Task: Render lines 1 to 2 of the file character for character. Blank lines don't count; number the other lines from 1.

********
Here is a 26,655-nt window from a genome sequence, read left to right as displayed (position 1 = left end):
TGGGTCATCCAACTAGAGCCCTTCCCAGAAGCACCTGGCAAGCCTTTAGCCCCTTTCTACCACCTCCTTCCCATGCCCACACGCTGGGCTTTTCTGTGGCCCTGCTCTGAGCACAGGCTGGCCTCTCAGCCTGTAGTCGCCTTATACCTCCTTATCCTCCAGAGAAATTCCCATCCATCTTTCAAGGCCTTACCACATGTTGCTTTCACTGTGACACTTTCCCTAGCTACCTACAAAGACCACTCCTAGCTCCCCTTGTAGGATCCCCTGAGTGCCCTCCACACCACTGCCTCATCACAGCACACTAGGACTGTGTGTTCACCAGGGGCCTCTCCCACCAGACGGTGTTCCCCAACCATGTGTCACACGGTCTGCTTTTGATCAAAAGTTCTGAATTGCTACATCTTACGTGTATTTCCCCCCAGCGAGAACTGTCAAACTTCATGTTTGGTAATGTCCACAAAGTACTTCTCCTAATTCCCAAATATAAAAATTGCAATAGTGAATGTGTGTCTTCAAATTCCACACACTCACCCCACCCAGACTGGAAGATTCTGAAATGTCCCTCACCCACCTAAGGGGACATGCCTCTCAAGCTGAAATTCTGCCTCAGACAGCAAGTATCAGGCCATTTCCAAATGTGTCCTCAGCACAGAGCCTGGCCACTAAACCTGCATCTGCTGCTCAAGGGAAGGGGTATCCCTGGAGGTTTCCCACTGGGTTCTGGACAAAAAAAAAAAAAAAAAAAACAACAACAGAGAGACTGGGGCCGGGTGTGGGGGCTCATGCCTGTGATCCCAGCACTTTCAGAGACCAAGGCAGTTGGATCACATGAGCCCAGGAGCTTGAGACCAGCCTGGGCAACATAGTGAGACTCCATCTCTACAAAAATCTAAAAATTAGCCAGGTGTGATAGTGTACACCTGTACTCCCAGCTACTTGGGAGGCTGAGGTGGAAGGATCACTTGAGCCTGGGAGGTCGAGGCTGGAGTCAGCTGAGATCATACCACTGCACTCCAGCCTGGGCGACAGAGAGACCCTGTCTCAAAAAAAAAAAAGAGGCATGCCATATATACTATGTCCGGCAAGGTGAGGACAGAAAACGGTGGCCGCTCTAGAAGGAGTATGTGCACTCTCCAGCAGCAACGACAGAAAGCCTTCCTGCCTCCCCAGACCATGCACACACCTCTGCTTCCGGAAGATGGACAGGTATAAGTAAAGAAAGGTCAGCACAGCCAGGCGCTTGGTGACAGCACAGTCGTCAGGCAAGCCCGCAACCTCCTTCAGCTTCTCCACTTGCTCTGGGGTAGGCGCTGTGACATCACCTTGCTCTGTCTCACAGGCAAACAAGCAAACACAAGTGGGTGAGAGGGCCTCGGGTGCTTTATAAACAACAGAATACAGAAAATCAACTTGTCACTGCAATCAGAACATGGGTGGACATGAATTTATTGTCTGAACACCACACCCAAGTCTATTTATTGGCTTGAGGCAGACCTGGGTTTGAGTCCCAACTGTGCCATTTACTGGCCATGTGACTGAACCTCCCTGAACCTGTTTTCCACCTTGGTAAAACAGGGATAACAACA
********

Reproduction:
Here is a 26,655-nt window from a genome sequence, read left to right as displayed (position 1 = left end):
TGGGTCATCCAACTAGAGCCCTTCCCAGAAGCACCTGGCAAGCCTTTAGCCCCTTTCTACCACCTCCTTCCCATGCCCACACGCTGGGCTTTTCTGTGGCCCTGCTCTGAGCACAGGCTGGCCTCTCAGCCTGTAGTCGCCTTATACCTCCTTATCCTCCAGAGAAATTCCCATCCATCTTTCAAGGCCTTACCACATGTTGCTTTCACTGTGACACTTTCCCTAGCTACCTACAAAGACCACTCCTAGCTCCCCTTGTAGGATCCCCTGAGTGCCCTCCACACCACTGCCTCATCACAGCACACTAGGACTGTGTGTTCACCAGGGGCCTCTCCCACCAGACGGTGTTCCCCAACCATGTGTCACACGGTCTGCTTTTGATCAAAAGTTCTGAATTGCTACATCTTACGTGTATTTCCCCCCAGCGAGAACTGTCAAACTTCATGTTTGGTAATGTCCACAAAGTACTTCTCCTAATTCCCAAATATAAAAATTGCAATAGTGAATGTGTGTCTTCAAATTCCACACACTCACCCCACCCAGACTGGAAGATTCTGAAATGTCCCTCACCCACCTAAGGGGACATGCCTCTCAAGCTGAAATTCTGCCTCAGACAGCAAGTATCAGGCCATTTCCAAATGTGTCCTCAGCACAGAGCCTGGCCACTAAACCTGCATCTGCTGCTCAAGGGAAGGGGTATCCCTGGAGGTTTCCCACTGGGTTCTGGACAAAAAAAAAAAAAAAAAAAACAACAACAGAGAGACTGGGGCCGGGTGTGGGGGCTCATGCCTGTGATCCCAGCACTTTCAGAGACCAAGGCAGTTGGATCACATGAGCCCAGGAGCTTGAGACCAGCCTGGGCAACATAGTGAGACTCCATCTCTACAAAAATCTAAAAATTAGCCAGGTGTGATAGTGTACACCTGTACTCCCAGCTACTTGGGAGGCTGAGGTGGAAGGATCACTTGAGCCTGGGAGGTCGAGGCTGGAGTCAGCTGAGATCATACCACTGCACTCCAGCCTGGGCGACAGAGAGACCCTGTCTCAAAAAAAAAAAAGAGGCATGCCATATATACTATGTCCGGCAAGGTGAGGACAGAAAACGGTGGCCGCTCTAGAAGGAGTATGTGCACTCTCCAGCAGCAACGACAGAAAGCCTTCCTGCCTCCCCAGACCATGCACACACCTCTGCTTCCGGAAGATGGACAGGTATAAGTAAAGAAAGGTCAGCACAGCCAGGCGCTTGGTGACAGCACAGTCGTCAGGCAAGCCCGCAACCTCCTTCAGCTTCTCCACTTGCTCTGGGGTAGGCGCTGTGACATCACCTTGCTCTGTCTCACAGGCAAACAAGCAAACACAAGTGGGTGAGAGGGCCTCGGGTGCTTTATAAACAACAGAATACAGAAAATCAACTTGTCACTGCAATCAGAACATGGGTGGACATGAATTTATTGTCTGAACACCACACCCAAGTCTATTTATTGGCTTGAGGCAGACCTGGGTTTGAGTCCCAACTGTGCCATTTACTGGCCATGTGACTGAACCTCCCTGAACCTGTTTTCCACCTTGGTAAAACAGGGATAACAACA